With her bold geometric designs, Amanda Whitworth brings a modern edge to the arts scene in San Diego. Sawing, staining, and painting a variety of woods, Whitworth creates pieces that capture the attention and draw the viewer into her patterns.
Despite fighting her second bout with cancer, Whitworth finds solace, purpose and direction in her art and encourages the creativity in everyone. PACIFIC recently connected with Whitworth to discover her inspiration and how she keeps pushing forward.
PACIFIC: How did you begin working with wood?
AMANDA WHITWORTH: It started two years ago, and it felt like a calling. The thought of it kept popping into my head. My dad was a carpenter, so I grew up around it and was always drawn to wood. I love the smell of sawdust. I became interested in power tools and started creating with wood.
How does inspiration strike? Is it drawn out first?
I have no rhyme to my reason. I usually know the size I want. I just put music on and start working and let it organically happen. It’s an intuitive process. From the look to the colors, I’m kind of on a whim.
So much of my message is about inspiring people to tap into who they are and live from there.
— Amanda Whitworth
Where do you source your wood?
Originally I wanted to use reclaimed, but it is too hard to come by. So I get all my wood at Home Depot. I use red oak, poplar and alder. The wood is very refined, so it makes the pieces look more finished.
Do you stain your own wood?
I stain and paint them. I am working toward my own dyes, in particular, vegetable dyes. I want to be as non-toxic as I can.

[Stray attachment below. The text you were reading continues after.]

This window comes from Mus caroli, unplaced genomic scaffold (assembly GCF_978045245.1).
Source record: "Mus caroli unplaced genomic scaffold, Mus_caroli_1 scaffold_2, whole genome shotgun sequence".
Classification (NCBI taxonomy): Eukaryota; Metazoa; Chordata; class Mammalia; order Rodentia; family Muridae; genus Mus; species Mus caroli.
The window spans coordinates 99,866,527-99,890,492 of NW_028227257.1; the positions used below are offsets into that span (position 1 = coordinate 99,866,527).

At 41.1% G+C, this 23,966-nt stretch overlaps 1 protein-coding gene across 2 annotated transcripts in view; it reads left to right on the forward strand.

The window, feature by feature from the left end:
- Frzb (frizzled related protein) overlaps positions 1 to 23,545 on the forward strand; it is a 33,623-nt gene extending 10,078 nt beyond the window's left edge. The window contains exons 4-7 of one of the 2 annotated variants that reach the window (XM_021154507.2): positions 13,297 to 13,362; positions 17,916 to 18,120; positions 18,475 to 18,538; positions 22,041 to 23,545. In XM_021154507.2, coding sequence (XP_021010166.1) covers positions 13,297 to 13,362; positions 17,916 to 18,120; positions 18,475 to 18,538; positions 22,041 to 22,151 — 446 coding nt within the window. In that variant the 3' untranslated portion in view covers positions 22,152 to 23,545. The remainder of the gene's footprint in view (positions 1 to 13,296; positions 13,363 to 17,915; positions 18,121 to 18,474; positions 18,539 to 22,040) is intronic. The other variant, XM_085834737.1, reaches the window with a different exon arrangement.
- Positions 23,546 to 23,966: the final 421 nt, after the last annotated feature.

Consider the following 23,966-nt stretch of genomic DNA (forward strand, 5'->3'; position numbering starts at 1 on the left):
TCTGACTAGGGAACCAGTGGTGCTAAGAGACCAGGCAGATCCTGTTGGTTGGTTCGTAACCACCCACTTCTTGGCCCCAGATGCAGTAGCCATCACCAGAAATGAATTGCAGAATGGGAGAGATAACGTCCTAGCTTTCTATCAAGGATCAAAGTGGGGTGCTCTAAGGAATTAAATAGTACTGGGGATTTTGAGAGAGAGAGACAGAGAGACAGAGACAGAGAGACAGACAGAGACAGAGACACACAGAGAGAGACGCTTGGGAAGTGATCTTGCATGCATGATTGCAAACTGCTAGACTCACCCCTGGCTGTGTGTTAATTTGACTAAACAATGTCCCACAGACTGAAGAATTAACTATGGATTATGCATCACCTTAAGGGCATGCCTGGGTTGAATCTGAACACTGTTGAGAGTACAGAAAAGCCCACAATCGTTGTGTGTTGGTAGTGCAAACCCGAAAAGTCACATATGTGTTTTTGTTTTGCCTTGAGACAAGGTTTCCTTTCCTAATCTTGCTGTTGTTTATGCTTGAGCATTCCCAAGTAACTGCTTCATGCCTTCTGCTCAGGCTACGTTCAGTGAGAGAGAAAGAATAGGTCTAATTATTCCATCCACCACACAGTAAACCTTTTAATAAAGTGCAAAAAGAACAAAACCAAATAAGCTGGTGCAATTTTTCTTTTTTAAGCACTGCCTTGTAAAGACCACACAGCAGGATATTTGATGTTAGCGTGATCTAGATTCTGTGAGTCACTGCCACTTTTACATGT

Were you always into arts and crafts?
As a kid I loved drawing and painting and always had a wild imagination. As I mentioned, my dad was a carpenter, and my mom is an interior designer, so I grew up around creative parents. As I learned about myself as a person, I tapped into who I am.
Were you trained in woodwork?
I just bought a saw and started doing it. I first started in November 2016.
How has your journey with cancer affected your artwork?
This is my second time with cancer. I was diagnosed in March 2017. They have both been part of the same journey. When I was diagnosed, all of these opportunities showed up. I haven’t been able to do as much, but it’s also given me the opportunity to slow down and figure out where I want to take this.
Where can locals see your work?
There is a large 6-foot by 8-foot piece in Caravan West on the corner of E Street (and South Coast Highway) in Encinitas, also on Instagram, and there is a website coming next month.
What’s up next for you?
I would love to teach classes about creativity and how to harness it. My art is me. Everyone has that inside of them, whatever the medium is. Being a creative means so many different things. I would love to help other people tap into their own creativity.